itself. Similarly, "silent content" is content that influences audio 
  rendering of other content but is not rendered itself. Neither
  nor silent content is considered rendered content. 

3) Content v. User Interface. UAAG 1.0 has requirements that apply to
content (the document object), or to user agent user interface features
those delivered with the software), or both. Each checkpoint includes a 
label to indicate the scope of the requirement (for content, user agent,
both). Why is this important? Some content (e.g., form controls)
to the user interface. To users, there is only one user interface. But
UAAG 1.0, there is a distinction between user interface components that
come from content versus those from the developer because the UAWG
that UA developers have total control over the native user interface,
may only have partial control over what the author provides. Of course,
UA developers have total control in one sense as they are writing the
software. But authors may encode their knowledge imperfectly or
and therefore some UAAG 1.0 requirements may differ depending on the
origin of the user interface.

4) Conditional content. Because not all content is rendered at all times
or by default (e.g., "alt" attribute values in HTML), and because WCAG
instruct authors to provide accessibility information via elements or
attributes that are not rendered all the time or by default, UAAG 1.0 
includes requirements to provide access to this "conditional content",
is defined to be:

  "content that, by specification, should be made available to users 
   through the user interface, generally under certain conditions 
   (e.g., based on user preferences or operating environment

It is important to note the "by specification" part. UAAG 1.0 does not
require user agent developers to guess the author's intention. UAAG 1.0
requirements stop at what can be recognized by specification from
style sheets, scripts, and any other parts of the document object.

5) Content meant for humans v. for machines. UAAG 1.0 requirements 
do not distinguish content meant for humans (text, images, etc.) 
from content meant for machines (e.g., scripts), as the UAWG was unable
to draw the line. All bits and bytes are meant for machines, and some
are meant for humans after rendering. The UAWG was unable to define
"what is meant for humans", and doesn't really care since some people
may find useful information by reading the source of a script. To UAAG
all content must be available to humans, either rendered according to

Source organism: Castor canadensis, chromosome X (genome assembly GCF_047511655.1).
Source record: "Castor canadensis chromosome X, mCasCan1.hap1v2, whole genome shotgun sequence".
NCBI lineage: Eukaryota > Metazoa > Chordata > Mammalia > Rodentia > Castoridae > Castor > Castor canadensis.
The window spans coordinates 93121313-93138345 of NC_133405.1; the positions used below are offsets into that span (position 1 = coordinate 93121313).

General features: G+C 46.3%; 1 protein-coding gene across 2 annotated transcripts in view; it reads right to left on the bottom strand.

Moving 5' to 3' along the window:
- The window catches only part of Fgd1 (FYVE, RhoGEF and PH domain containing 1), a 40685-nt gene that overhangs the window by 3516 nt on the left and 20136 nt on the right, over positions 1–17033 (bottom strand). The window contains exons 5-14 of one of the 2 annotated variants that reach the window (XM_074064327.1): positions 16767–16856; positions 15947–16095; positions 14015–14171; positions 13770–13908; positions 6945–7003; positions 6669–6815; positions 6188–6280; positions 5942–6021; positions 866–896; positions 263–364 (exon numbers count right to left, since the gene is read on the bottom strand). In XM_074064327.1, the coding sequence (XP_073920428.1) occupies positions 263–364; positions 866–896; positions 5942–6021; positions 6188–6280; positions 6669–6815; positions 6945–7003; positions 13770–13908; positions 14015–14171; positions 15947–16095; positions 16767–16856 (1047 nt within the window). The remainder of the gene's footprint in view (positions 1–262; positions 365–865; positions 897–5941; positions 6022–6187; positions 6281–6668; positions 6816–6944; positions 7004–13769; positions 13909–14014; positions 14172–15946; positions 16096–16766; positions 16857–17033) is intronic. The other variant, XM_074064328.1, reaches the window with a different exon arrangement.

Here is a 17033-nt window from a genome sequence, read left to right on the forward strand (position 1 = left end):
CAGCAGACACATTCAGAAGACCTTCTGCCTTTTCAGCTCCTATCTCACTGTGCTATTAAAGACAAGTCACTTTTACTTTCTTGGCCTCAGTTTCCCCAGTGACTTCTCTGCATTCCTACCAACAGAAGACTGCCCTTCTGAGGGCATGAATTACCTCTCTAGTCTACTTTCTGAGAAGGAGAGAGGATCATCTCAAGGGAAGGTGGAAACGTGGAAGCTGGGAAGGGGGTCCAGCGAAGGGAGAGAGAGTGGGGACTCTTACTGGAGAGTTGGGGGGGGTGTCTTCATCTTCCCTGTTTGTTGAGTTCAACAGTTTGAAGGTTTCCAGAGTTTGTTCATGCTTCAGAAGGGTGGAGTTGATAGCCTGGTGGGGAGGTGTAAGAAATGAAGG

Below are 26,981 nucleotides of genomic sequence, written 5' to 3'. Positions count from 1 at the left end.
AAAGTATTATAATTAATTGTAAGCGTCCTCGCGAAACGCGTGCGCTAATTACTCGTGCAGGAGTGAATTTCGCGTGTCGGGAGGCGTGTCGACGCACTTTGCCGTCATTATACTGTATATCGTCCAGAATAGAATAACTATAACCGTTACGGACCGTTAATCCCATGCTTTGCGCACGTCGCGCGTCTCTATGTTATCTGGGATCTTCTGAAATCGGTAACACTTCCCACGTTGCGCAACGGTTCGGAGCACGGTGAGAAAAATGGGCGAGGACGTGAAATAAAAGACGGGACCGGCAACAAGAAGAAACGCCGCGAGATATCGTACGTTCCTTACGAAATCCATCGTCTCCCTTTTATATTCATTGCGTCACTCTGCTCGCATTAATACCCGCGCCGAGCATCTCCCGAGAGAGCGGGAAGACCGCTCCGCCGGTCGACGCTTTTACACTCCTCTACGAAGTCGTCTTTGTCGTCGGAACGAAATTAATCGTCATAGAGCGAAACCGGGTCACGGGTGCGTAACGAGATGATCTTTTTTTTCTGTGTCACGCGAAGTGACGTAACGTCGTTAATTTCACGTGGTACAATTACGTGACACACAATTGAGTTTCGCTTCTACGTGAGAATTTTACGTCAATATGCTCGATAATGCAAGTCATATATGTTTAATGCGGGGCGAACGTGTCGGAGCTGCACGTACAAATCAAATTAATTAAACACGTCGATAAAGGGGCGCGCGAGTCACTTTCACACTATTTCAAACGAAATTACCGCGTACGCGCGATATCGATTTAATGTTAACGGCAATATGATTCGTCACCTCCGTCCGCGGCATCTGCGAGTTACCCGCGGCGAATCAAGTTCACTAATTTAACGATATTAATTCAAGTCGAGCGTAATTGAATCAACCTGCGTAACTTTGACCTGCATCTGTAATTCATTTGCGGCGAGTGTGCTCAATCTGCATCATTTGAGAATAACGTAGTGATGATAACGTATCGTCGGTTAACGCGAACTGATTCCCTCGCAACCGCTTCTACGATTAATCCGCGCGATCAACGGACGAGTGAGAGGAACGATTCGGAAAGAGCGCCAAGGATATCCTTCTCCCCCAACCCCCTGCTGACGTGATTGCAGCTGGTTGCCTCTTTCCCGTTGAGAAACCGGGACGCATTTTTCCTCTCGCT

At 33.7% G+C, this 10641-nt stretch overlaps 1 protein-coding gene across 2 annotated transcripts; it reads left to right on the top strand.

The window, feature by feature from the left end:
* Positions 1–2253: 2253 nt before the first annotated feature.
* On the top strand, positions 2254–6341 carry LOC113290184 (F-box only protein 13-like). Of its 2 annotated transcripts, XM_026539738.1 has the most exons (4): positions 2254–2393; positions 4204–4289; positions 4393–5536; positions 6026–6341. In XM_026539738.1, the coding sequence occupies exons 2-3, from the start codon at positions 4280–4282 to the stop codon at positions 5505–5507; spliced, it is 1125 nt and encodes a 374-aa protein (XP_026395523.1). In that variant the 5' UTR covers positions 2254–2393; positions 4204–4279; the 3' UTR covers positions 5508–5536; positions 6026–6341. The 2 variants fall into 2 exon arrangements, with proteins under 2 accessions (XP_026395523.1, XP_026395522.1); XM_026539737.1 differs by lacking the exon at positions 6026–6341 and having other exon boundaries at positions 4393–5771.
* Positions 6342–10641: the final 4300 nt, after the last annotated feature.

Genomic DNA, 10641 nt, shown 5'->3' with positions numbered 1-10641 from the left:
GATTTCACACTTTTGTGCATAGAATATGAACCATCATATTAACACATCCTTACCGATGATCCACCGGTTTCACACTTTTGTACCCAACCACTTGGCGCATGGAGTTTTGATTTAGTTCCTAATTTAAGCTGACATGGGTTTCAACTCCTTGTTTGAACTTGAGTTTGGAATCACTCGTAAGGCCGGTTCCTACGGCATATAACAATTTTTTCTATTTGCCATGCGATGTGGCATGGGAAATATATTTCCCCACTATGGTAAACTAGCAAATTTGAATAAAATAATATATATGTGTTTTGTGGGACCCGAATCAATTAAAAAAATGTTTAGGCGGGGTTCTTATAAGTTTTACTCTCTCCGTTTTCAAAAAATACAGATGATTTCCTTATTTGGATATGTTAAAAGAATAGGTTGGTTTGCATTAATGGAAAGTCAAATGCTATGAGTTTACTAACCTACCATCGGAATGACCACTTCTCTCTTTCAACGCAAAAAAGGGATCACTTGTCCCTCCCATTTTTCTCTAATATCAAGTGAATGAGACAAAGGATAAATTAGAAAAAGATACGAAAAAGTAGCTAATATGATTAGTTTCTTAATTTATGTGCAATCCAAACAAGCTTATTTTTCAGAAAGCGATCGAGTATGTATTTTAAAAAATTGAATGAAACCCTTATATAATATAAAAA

specification, or through other means required by UAAG (e.g., a text
source view for text formats). UAAG 1.0 does, however, lean in the
direction of "what is meant for humans" in its definitions of 
rendered content and conditional content. 

6) Before rendering v. after rendering. Consider the term "non-text
element" as used in WCAG 1.0, checkpoint 1.1. Does non-text mean
that the element is not composed of text in the document object,
or that after rendering the result is not text? An SVG image is
built using text characters, but when processed according to at
least one algorithm in the SVG specification, the result is an
image. So does the checkpoint 1.1 requirement mean that authors
must provide text equivalents for content that is non-text in
the source, or non-text after rendering, or both?

UAAG 1.0 uses "content" to mean prior to rendering (the document
object) and "rendered content" to mean that part of content that
made available through a viewport.

7) Primary v. Alternative content. UAAG 1.0 does not distinguish between 
"primary" and "alternative" content in the following sense: that
content is intended by authors for users without a disability and
is intended by authors for users with a disability. Though authors may
fact intend some content for users with a disability, UAAG 1.0 makes no 
correlation between the author's intent and the potential for content to
accessible. UAAG 1.0 doesn't have to, since user agents are required to
make all content available (through a number of mechanisms).

I hope these notes help. For some other issues that the UAWG has
with, refer to "Hurdles of UAAG 1.0". Please note, however, that this
is not being maintained actively.

Thank you,

 - Ian

[1] http://www.w3.org/TR/UAAG10/
[2] http://www.w3.org/WAI/UA/2000/10/hurdles
Ian Jacobs (ij@w3.org)   http://www.w3.org/People/Jacobs
Tel:                     +1 831 457-2842
Cell:                    +1 917 450-8783
Received on Monday, 25 June 2001 10:33:50 GMT